April 25, 2011 Monday Evening, Emerald Isle, Barbara's Dharma Talk

Barbara: It's funny, looking back through the years. There were times when I would spend literally hours planning a dharma talk, writing notes, being very clear what I was going to talk about; finding quotes in scripture to back me up, etc. Today, giving the morning instruction, then the morning group interview, then the afternoon talk on the beach, not knowing until mid-afternoon whether John was going to give the talk, (John has been sick, with high fever) or I was... I came upstairs at 6:15 and thought, I can either plan a dharma talk or I can take a nap. And the nap won out!

I'm going to ask us all to sit for 5 minutes quietly while the dharma talk that needs to give itself comes to me...


Let's look at the question together, why are we practicing? What are the fruits of practice? We talk about suffering and the end of suffering. People ask me, “Does it really end?” And I say, “I don't know, I'm still suffering!” But I see the vast shifts in me, and that my suffering these days is a fraction of a fraction of what it was 20, 30, 40, 50 years ago.

So many people come to me with strong levels of fear about different kinds of things, fear they'll never be loved, they'll never be in a relationship, they're not good enough. Feelings of unworthiness, feelings of shame. People who perform superbly in the world yet who feel inadequate. People who run marathons and say, “I'm not healthy enough. I'm not strong enough.”

It's so easy to see our limits and so hard to see our innate perfection. I remember a meditation class many years ago when I asked people to make an even list of qualities they felt were positive about themselves and qualities they felt were negative about themselves. People would write down something like, “I'm generous,” but reflect, “Well, I'm only generous sometimes.” They would think of a time when they were stingy and think, “Sometimes I'm stingy.” They would write “I'm generous” in the Positive list and “I'm stingy” in the Negative list,  look at the two of them and cross out “I'm generous” because how can one be both generous and stingy? “If stinginess is enacted one time out of a hundred, I'm not generous.” We have this idea it's got to be perfect.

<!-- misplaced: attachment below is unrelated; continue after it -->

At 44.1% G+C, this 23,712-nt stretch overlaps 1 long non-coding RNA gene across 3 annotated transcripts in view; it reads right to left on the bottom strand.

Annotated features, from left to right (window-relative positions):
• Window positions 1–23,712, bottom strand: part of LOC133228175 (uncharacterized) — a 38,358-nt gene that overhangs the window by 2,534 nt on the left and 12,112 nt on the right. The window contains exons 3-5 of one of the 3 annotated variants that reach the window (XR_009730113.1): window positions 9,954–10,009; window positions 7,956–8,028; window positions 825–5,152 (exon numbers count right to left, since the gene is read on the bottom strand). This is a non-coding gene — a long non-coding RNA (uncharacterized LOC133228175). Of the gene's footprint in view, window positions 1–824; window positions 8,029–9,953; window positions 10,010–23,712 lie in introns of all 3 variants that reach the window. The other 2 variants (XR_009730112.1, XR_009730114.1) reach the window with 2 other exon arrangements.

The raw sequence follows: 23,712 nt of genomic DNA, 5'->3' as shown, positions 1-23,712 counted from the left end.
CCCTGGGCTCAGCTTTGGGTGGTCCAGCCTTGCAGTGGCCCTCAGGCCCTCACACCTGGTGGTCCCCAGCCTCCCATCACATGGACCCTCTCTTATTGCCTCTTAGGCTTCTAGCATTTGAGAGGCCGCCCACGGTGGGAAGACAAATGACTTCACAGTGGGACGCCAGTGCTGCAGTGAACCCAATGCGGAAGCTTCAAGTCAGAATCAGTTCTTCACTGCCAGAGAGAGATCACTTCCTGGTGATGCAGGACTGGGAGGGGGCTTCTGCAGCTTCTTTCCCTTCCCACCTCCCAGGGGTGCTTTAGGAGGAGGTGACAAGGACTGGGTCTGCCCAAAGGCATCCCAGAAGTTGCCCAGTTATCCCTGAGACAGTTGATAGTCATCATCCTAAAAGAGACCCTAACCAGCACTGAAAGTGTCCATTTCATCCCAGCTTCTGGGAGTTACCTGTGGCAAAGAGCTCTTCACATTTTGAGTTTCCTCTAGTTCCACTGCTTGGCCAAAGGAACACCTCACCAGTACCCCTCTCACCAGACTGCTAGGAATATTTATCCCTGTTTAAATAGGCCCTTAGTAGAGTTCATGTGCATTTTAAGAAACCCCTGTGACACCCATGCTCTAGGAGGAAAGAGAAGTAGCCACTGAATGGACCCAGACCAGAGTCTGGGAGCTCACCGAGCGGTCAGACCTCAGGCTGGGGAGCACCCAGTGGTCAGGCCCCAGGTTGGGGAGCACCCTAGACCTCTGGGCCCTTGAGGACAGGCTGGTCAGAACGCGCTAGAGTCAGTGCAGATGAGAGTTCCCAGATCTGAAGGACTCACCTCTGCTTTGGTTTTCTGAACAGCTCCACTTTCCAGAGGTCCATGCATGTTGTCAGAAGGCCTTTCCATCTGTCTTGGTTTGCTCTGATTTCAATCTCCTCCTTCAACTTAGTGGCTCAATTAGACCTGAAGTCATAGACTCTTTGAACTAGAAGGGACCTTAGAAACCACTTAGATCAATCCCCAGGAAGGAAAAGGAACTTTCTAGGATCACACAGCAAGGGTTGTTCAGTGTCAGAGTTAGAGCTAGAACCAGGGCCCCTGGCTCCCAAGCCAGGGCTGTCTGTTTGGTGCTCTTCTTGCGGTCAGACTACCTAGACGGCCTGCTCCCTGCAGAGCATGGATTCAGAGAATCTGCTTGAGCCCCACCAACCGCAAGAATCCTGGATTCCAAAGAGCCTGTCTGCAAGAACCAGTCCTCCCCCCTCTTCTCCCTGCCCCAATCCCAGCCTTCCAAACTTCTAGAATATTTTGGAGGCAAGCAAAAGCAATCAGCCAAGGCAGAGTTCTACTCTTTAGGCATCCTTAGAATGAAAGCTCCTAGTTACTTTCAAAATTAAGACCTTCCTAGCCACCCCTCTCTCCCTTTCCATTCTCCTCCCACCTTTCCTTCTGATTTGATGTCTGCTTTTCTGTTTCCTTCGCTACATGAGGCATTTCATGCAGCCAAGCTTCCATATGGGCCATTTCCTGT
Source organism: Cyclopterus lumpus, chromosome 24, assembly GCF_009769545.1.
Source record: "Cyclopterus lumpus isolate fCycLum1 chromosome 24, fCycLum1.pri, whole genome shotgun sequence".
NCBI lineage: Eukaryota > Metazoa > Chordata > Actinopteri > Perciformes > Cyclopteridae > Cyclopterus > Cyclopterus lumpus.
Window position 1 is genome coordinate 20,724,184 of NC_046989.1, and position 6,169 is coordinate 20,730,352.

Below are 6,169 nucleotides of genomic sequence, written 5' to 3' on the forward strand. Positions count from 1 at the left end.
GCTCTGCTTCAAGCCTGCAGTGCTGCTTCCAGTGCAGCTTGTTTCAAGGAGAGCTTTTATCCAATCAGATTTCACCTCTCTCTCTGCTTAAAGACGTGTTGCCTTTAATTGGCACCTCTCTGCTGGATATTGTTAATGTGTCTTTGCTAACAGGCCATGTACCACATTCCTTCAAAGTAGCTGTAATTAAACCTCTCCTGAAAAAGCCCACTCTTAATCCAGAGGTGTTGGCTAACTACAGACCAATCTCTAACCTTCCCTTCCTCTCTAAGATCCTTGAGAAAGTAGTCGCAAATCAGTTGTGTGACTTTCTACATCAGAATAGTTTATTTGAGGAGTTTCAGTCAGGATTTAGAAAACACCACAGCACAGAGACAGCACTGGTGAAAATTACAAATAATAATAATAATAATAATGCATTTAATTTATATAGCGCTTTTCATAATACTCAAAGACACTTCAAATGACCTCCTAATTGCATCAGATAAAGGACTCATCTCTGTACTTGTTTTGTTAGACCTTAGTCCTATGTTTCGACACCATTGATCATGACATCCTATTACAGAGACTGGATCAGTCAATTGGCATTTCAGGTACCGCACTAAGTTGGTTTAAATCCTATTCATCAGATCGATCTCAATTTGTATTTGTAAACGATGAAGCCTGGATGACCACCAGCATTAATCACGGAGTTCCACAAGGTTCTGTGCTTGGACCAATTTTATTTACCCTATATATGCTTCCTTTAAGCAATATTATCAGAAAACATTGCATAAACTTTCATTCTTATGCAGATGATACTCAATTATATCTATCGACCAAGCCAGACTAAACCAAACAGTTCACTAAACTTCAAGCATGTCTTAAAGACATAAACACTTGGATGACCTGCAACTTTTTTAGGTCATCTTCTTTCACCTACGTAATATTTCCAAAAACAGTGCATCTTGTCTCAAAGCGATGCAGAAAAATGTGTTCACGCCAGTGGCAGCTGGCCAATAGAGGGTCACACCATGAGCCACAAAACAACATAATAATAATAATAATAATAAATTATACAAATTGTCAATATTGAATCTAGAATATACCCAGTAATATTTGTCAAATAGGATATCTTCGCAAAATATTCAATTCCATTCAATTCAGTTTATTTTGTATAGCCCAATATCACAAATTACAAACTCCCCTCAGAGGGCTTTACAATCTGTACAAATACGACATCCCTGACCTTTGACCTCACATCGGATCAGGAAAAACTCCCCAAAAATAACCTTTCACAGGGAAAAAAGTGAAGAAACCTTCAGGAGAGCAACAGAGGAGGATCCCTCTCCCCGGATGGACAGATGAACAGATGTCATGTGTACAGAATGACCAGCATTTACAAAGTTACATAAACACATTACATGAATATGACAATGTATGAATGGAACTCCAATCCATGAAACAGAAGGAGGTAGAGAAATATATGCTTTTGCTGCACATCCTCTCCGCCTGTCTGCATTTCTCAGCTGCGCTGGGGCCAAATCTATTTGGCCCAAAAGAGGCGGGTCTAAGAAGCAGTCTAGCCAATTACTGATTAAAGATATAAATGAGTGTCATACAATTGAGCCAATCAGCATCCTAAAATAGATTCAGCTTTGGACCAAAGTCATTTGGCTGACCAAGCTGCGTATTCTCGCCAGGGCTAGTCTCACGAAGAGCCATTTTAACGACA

So we don't see deeply into the beauty of ourselves, into the goodness of ourselves. We carry around this personal sense of flawedness, limitation, wrongness. I have what's still a painful memory-- not so painful, more sad, when I look back and see who I was.

I remember being dropped off at a Sweet 16 party at a big nightclub in Philadelphia, a Saturday afternoon performance of some big rock star or whoever of that time. My mother dropped me off there. It was a grown-up, dressed-up party. I got out of the car, my mother drove away, and I realized I had left the birthday gift in the car.

I was dressed up. In those days younger girls didn't wear high heels, so at 15 I was wearing my first high heels and fancy dress, and I remember running for about 8 blocks, chasing my mother's car down the street, trying to catch it to get the gift out of the car because I felt, “I will not be accepted, I will not be loved if I come without a gift.” It had to be the perfect gift, and in order to be acceptable at that party I had to have that gift, to hand it to the hostess, to the birthday girl.

I couldn't catch the car. I remember walking those 8 blocks back to the nightclub crying, not knowing what to do. Feeling, “I really can't go in. What should I do?” And finally reason got the better of me and I went in, but there was so much shame, to come to this party without a gift. I wasn't acceptable, I had to have the gift.